Filling a Personal Injury Claim after a Workplace Accident Occurs

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Filling a Personal Injury Claim after a Workplace Accident Occurs

Toronto is a hub for jobs, like any other big city, and there is certainly construction along every major road (in the summertime especially). Recently, a worker suffered a serious injury injury after being coated in hot tar. According to CBC Toronto, the man was in a truck when the tar covered him, and the tar began to solidify around him. Four trucks and 18 firefighters were called to the scene, while the man remained trapped in the truck for an hour suffering serious burns to his arms and his head. The Ontario Ministry of Labour has been notified about the accident, and the man went to Sunnybrook for his burns. This unfortunate work accident reveals the dangers of many jobs, dangers that may lead to severe burns, inujuries, or even death.


However, the Occupational Health & Safety in Ontario 2014-15 Annual Report shows that there have been positive improvements in the work safety, revealing that from 2005-2014 the lost time injury rate has declined at an average annual rate of 7.1 percent for Schedule 1 employers. An average of 1,147 critical injuries were also reported to the Ministry of Labour, and, in 2014, there were 233 total workplace fatalities.




Assisting the Vulnerable Workers 


There are risks with any job, even as you’re sitting day-in and day-out at your office job, racking up bills at the chiropractor. However, there are some workers who are more vulnerable than others, workers who have more physically demanding jobs and are likely to fall ill or become injured at work. These are the workers that need the most attention when it comes to safety, training, and other initiatives set out by the Ministry of Labour. 


The Ministry of Labour has set out a plan to focus on the most vulnerable workers, as there are some workers that have more dangerous jobs than others, and they are at a greater risk of suffering serious injuries. Here are the initiatives that the Ministry of Labour set out in 2014-2015:


  • Goal: “To understand all of the factors that make workers vulnerable and how to provide support.”
    • A Vulnerable Worker Task Group developed different recommendations to help the system to increase occupational health and safety outreach and awareness to vulnerable workers and employees.
  • Goal: “Improve awareness of occupational health and safety rights and responsibilities among vulnerable workers.”
    • Workplace Safety and Preventions Services administered 382 health and safety awareness presentations in 142 schools.
  • Goal: “Improve programs and services for vulnerable workers.”
    • The Occupational Health Clinics for Ontario workers assessed 102 migrant farm workers and conducted their health and safety workshops in multiple languages.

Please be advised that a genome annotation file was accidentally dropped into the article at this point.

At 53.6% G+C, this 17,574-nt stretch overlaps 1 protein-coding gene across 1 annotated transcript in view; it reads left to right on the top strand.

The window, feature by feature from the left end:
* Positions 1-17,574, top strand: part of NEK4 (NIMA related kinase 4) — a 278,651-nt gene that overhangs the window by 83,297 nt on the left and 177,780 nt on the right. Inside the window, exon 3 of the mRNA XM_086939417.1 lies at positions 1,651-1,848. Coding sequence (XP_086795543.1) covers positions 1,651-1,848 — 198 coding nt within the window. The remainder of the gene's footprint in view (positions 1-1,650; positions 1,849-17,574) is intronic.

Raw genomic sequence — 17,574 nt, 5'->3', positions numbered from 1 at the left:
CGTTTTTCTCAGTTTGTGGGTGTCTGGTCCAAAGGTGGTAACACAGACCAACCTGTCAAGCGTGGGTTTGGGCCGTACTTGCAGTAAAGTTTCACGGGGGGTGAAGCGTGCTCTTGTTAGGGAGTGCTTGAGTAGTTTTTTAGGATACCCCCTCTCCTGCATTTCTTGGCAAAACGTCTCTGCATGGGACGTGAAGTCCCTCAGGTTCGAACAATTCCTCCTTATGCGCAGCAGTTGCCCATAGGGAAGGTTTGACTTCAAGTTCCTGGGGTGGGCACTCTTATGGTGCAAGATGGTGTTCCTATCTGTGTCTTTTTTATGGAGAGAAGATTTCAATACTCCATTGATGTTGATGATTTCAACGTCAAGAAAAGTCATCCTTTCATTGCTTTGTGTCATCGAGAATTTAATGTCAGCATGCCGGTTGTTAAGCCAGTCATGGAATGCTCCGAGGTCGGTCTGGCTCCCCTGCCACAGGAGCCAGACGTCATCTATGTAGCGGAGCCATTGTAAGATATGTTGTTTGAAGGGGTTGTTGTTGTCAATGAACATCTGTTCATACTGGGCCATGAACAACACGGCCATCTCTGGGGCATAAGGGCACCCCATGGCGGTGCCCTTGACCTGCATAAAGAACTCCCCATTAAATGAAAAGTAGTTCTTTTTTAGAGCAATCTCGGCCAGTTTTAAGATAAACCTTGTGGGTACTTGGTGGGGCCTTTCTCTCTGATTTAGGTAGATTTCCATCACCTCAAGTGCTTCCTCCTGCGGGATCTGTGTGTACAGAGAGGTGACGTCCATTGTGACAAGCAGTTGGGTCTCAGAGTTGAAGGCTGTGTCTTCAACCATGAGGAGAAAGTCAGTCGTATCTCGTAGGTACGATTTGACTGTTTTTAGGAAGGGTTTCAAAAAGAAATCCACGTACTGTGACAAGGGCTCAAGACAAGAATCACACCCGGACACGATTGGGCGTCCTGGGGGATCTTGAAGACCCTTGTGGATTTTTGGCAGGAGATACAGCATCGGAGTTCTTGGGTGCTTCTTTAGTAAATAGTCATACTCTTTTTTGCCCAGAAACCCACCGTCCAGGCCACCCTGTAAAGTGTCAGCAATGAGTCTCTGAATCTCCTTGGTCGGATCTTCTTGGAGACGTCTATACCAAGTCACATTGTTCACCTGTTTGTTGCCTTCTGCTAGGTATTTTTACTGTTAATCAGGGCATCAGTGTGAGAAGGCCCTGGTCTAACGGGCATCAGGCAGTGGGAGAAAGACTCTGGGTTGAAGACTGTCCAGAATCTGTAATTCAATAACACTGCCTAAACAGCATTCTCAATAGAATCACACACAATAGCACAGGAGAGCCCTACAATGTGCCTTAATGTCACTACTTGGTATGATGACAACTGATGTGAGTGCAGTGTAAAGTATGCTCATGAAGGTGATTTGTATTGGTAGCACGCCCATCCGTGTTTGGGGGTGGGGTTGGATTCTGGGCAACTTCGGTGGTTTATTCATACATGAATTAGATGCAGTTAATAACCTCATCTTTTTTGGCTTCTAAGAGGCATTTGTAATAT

• The Workplace Safety North launched an online platform for young-tree planters, giving them pre-employment training.


These are only a few of the initiatives that were set in place by the Ministry of Labour to assist workers in Ontario to prevent workplace injuries in the future.


Training Standards


In 2014, there were 3,408 work-related injuries as a result of falling from heights, and falls are considered to be the number one cause of critical injuries and deaths of workers at construction sites in Ontario. To address this problem, a plan was put in effect to prevent falls. In 2014-15, the Working at Heights Training Program Standard became mandatory. This requires workers on construction projects to learn the rights and responsibilities related to working at heights, ladder safety, proper use of personal and protective equipment, and hazard identification.


The Workplace Safety and Insurance Board


The Workplace Safety and Insurance Board (WSIB) offers benefits to workers who:


  • Have a worker-employer relationship with an employer covered by the WSIB;
  • Have an injury or illness directly related to your work;
  • Promptly file a claim with the WSIB;
  • Provide all relevant information requested by the ESIB to help us determine your benefits; and
  • Consent to the release of functional abilities information to your employer by the health care professional treating you.


These are the requirements you need to be eligible for WSIB benefits, which can include:


  • Benefit for Loss of Earnings (LOE);
  • Benefit for Non-Economic Loss (NEL);
  • Loss of Retirement Income (LRI) Benefit;
  • Benefit for Future Economic Loss (FEL);
  • Health Care Benefits;
  • Health Care Equipment and Supplies;
  • The Occupational Disease and Survivor Benefits Program;
  • Benefits for Seriously Injured Workers; and
  • Compensation Amounts for Survivors.


These are the benefits that you can receive if you meet the requirements above. If you have been injured on the job, it’s important that you report the injury immediately to the WSIB, as WSIB benefits begin the next working day after the injury occurs. 


Filing a Personal Injury Claim


If you are injured at work and want to file a personal injury claim against the accused, a personal injury lawyer in the GTA can help. At Sokoloff Lawyers, we know the benefits that you are eligible for and if your claim is rejected, or you are dissatisfied with the compensation you were given, a personal injury lawyer will work with you to fight for the compensation that you deserve. Book a free consultation with a personal injury lawyer at Sokoloff Lawyers today and file a personal injury claim with expertise and guidance today.





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